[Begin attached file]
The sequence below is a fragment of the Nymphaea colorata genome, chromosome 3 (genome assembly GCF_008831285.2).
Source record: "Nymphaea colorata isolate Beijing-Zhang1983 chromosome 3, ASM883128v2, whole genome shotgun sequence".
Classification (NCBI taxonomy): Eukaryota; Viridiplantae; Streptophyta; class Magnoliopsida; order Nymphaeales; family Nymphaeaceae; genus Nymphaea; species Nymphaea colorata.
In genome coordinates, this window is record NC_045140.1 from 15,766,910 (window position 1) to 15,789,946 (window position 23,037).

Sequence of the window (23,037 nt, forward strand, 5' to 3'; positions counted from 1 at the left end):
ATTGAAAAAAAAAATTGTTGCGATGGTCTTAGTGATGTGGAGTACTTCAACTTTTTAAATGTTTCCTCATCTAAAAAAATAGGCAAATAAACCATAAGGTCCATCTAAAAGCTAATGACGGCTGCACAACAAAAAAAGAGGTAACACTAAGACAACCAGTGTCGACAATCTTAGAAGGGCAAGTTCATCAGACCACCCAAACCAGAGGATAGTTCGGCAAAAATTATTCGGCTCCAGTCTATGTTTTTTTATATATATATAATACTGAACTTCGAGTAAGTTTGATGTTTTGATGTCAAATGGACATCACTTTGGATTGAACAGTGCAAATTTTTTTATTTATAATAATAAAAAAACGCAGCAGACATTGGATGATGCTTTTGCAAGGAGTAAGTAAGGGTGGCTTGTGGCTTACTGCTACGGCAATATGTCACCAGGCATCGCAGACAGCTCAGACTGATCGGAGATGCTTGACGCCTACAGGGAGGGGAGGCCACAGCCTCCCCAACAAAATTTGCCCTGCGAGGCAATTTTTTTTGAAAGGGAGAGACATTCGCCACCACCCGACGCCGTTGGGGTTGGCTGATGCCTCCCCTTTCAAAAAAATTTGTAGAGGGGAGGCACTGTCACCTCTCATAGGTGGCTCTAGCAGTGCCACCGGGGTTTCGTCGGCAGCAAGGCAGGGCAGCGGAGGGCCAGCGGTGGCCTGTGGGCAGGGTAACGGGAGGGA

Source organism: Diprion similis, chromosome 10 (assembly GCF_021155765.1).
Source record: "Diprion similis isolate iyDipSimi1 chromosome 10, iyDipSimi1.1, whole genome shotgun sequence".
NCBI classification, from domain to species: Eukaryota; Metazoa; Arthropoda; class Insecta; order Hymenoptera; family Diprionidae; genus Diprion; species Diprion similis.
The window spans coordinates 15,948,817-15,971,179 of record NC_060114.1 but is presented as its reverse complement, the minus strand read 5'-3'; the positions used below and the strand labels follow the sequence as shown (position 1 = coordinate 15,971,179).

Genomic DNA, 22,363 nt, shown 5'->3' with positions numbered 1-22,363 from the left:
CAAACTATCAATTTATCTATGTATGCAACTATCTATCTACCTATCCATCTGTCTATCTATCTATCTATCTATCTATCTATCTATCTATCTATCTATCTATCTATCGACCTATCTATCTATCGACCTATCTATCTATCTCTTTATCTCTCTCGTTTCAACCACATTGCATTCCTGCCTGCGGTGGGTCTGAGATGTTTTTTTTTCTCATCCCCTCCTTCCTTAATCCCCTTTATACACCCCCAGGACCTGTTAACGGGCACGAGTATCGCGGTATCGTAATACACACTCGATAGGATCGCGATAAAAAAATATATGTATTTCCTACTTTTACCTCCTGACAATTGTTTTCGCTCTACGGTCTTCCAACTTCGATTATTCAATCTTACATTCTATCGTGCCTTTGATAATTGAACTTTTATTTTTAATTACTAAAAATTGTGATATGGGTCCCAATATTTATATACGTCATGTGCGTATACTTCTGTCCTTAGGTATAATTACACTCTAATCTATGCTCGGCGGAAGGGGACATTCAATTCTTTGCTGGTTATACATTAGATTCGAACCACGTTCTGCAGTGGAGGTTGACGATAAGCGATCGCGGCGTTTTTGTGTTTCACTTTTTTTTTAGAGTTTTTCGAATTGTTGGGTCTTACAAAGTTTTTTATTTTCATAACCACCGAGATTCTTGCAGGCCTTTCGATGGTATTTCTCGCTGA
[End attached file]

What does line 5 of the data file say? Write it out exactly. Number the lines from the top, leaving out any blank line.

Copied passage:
Sequence of the window (23,037 nt, forward strand, 5' to 3'; positions counted from 1 at the left end):